See Philip Sherrard,The Marble Threshing Floor. Studies in Modern Greek Poetry (London, 1956), ch. V: “George Seferis”, pp. 185–231; Edmund Keeley, “Seferis and the ‘Mythical Method’”,Comparative Literature Studies 6, 2 (1969), 109–125; P. Levi, s. j., “Seferis' Tone of Voice”, inModern Greek Writers, ed. by Edmund Keeley and Peter Bien (Princeton University Press, 1972), pp. 174 ff.Google Scholar
  11. 11.
    I will avoid summarizing at this point the content of “Thrush”, as I am doing this in the other two papers mentioned above (n. 1).Google Scholar
  12. 12.
    The five part division is also found in “The Waste Land”, where, nevertheless, the transitions between parts are not as smooth as in “Four Quartets” and “Thrush”.Google Scholar
  13. 13.
    in Graham Martin, ed.,Eliot in Perspective. A Symposium (London, 1970), pp. 132–147.Google Scholar
  14. 14.
    InDays of 1945–1951, entry for November 1, 1946.Google Scholar
  15. 15.
    I have in mind, for instance, BN I, 1–10; EC II, 68–71; DS II, 85–100; LG III, 156–165.Google Scholar
  16. 16.
    See, in particular, Helen Gardner,The Art of T. S. Eliot (London, 1950); C. A. Bodelsen,T. S. Eliot's Four Quartets. A Commentary (Copenhagen, 1958); Georges Cattaui,T. S. Eliot. Transl. by Claire Pace and Jean Stewart (London, 1966), ch. 4.Google Scholar
  17. 17.
    B. J. Pendlebury,The Art of the Rhyme (New York, 1971), p. 79.Google Scholar
  18. 18.
    “T. S. Eliot and the Poetry of George Seferis”,Comparative Literature 8 (1956), 222–223. The same Eliot passage is more closely paralleled in another poem by Seferis: “An old man on the river bank”. See Keeley,ibid. Edmund Keeley, “Seferis and the ‘Mythical Method’”,Comparative Literature Studies 6, 2 (1969) , 221–222.Google Scholar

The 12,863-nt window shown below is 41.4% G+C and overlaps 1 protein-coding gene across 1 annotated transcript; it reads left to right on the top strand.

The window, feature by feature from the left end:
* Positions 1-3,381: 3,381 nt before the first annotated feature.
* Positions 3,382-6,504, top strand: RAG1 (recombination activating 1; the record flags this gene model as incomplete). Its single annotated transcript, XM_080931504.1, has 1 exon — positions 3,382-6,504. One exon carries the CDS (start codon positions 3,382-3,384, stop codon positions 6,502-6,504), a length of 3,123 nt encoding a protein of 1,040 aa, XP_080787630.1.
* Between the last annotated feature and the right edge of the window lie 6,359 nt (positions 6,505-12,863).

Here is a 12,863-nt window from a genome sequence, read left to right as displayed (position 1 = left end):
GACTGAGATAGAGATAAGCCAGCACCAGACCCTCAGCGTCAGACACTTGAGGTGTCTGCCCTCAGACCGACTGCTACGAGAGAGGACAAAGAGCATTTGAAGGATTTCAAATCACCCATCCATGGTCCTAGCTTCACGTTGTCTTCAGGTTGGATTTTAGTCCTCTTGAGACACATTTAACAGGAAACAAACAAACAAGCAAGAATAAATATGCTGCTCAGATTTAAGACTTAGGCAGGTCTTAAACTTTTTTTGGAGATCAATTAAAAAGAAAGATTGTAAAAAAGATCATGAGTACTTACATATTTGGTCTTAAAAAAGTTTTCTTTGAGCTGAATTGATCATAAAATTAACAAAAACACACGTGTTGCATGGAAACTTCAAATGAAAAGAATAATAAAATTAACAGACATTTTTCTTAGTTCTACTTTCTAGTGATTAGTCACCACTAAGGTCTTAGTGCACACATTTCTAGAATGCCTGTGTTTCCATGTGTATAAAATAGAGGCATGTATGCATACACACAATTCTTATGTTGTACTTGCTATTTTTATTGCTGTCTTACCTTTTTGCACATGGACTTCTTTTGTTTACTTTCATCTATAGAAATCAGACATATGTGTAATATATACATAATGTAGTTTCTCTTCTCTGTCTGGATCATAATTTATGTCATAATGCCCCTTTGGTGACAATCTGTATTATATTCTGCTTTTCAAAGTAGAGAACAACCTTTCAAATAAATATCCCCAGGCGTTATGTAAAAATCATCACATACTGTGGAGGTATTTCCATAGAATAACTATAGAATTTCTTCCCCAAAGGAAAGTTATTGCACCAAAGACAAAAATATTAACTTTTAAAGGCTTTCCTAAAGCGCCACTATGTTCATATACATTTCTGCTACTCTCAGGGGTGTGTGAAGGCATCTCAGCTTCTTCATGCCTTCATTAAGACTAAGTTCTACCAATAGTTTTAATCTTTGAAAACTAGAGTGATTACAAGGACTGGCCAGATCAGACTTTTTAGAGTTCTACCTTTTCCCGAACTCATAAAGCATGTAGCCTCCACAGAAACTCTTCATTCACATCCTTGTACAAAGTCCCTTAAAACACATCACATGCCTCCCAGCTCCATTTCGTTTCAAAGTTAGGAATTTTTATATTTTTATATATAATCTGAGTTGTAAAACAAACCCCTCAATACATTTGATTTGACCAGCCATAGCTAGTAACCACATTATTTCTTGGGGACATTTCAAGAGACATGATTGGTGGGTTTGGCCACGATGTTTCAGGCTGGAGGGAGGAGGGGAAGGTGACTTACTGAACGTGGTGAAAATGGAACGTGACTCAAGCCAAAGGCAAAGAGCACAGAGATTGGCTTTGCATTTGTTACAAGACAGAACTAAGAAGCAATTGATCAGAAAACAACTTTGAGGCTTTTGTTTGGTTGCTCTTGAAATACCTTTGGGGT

19. 19.
    Cp. also Seferis' lines: “now that the world's become/a limitless hotel” with Eliot's (EC 157): “The whole world is our hospital”.Google Scholar
  20. 20.
    These last lines (EC V, 190–196): As we grow older The world becomes stranger, the pattern more complicated Of dead and living. Not the intense moment Isolated, with no before and after, But a lifetime burning in every moment And not the lifetime of one man only But of old stones that cannot be deciphered. are singled out by Seferis inDays of 1945–1951 after the entry quoted above (262) with the comment that had he read them in 1935 he would have placed them as an epigraph to hisMythistorema (orMythical Story).Google Scholar
  21. 21.
    With special reference to “Elpenor” that is what Seferis says in “A Letter on ‘The Thrush’”, 503: “I am Elpenor, as Flaubert is Bouvard or Pecuchet. I partake in this character, as every man partakes in his creations, or better, to recall Keats' words which are most worthy of our consideration, Elpenor belongs to me as much as the colour which the chameleon shows belongs to itself”.Google Scholar
  22. 22.
    Harry Blamires,Word Unheard. A Guide through Eliot's Four Quartets (London, 1969), pp. 79ff.Google Scholar
  23. 23.
    C. A Bodelsen,T. S. Eliot's Four Quartets, p. 83, observes that in a more particular sense “the river” symbolizes “human time” with the past represented by the lower reaches of the river, the present by the point where the observer stands, and the future by the river's spring.Google Scholar
  24. 24.
    In the figure of “Elpenor”, as Mr. George Savidis, Seferis' editor in Greece, has pointed out to me, we find a kind of Cavafis-like sentimentalization of carnal love. On “Elpenor” see, in general, Edmund Keeley, “Seferis' Elpenor: A Man of no Fortune”,Kenyon Review 28, 3 (1966), 378-390. On “Circe” cf. Eliot's “Circe's Palace”, inPoems Written in Early Youth (New York, 1967), p. 20. The distinction between desire and love is made by Eliot in “Four Quartets”, BN II, 161–168; cf. also BN II, 70ff.Google Scholar
  25. 25.
    Grover Smith,T. S. Eliot's Poetry and Plays. A Study in Sources and Meaning (Chicago, 1950), p. 256.Google Scholar